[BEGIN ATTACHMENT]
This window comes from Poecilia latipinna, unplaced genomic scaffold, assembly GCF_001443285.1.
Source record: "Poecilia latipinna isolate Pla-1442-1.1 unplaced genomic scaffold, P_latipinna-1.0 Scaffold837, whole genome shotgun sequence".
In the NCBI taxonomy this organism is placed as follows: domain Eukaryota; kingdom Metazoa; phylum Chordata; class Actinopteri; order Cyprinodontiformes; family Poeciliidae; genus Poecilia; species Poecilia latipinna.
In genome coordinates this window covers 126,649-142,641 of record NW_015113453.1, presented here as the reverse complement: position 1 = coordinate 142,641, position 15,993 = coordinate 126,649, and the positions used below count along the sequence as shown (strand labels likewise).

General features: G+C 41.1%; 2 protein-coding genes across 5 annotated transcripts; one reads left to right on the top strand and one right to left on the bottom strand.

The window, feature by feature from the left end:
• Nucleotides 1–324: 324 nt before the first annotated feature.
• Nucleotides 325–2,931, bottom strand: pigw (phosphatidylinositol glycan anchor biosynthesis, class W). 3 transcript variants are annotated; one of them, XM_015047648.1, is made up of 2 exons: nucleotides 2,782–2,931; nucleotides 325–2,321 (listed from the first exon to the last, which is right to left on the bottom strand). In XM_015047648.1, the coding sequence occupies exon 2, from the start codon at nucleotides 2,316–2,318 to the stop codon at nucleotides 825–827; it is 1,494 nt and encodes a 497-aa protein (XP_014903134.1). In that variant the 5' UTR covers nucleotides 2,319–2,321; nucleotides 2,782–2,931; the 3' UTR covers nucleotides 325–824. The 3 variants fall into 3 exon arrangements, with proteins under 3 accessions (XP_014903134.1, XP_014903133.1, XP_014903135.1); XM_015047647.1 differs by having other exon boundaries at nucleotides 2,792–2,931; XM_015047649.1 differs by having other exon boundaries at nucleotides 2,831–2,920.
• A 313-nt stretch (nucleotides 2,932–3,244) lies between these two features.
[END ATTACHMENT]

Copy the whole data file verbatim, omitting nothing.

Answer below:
This window comes from Poecilia latipinna, unplaced genomic scaffold, assembly GCF_001443285.1.
Source record: "Poecilia latipinna isolate Pla-1442-1.1 unplaced genomic scaffold, P_latipinna-1.0 Scaffold837, whole genome shotgun sequence".
In the NCBI taxonomy this organism is placed as follows: domain Eukaryota; kingdom Metazoa; phylum Chordata; class Actinopteri; order Cyprinodontiformes; family Poeciliidae; genus Poecilia; species Poecilia latipinna.
In genome coordinates this window covers 126,649-142,641 of record NW_015113453.1, presented here as the reverse complement: position 1 = coordinate 142,641, position 15,993 = coordinate 126,649, and the positions used below count along the sequence as shown (strand labels likewise).

General features: G+C 41.1%; 2 protein-coding genes across 5 annotated transcripts; one reads left to right on the top strand and one right to left on the bottom strand.

The window, feature by feature from the left end:
• Nucleotides 1–324: 324 nt before the first annotated feature.
• Nucleotides 325–2,931, bottom strand: pigw (phosphatidylinositol glycan anchor biosynthesis, class W). 3 transcript variants are annotated; one of them, XM_015047648.1, is made up of 2 exons: nucleotides 2,782–2,931; nucleotides 325–2,321 (listed from the first exon to the last, which is right to left on the bottom strand). In XM_015047648.1, the coding sequence occupies exon 2, from the start codon at nucleotides 2,316–2,318 to the stop codon at nucleotides 825–827; it is 1,494 nt and encodes a 497-aa protein (XP_014903134.1). In that variant the 5' UTR covers nucleotides 2,319–2,321; nucleotides 2,782–2,931; the 3' UTR covers nucleotides 325–824. The 3 variants fall into 3 exon arrangements, with proteins under 3 accessions (XP_014903134.1, XP_014903133.1, XP_014903135.1); XM_015047647.1 differs by having other exon boundaries at nucleotides 2,792–2,931; XM_015047649.1 differs by having other exon boundaries at nucleotides 2,831–2,920.
• A 313-nt stretch (nucleotides 2,932–3,244) lies between these two features.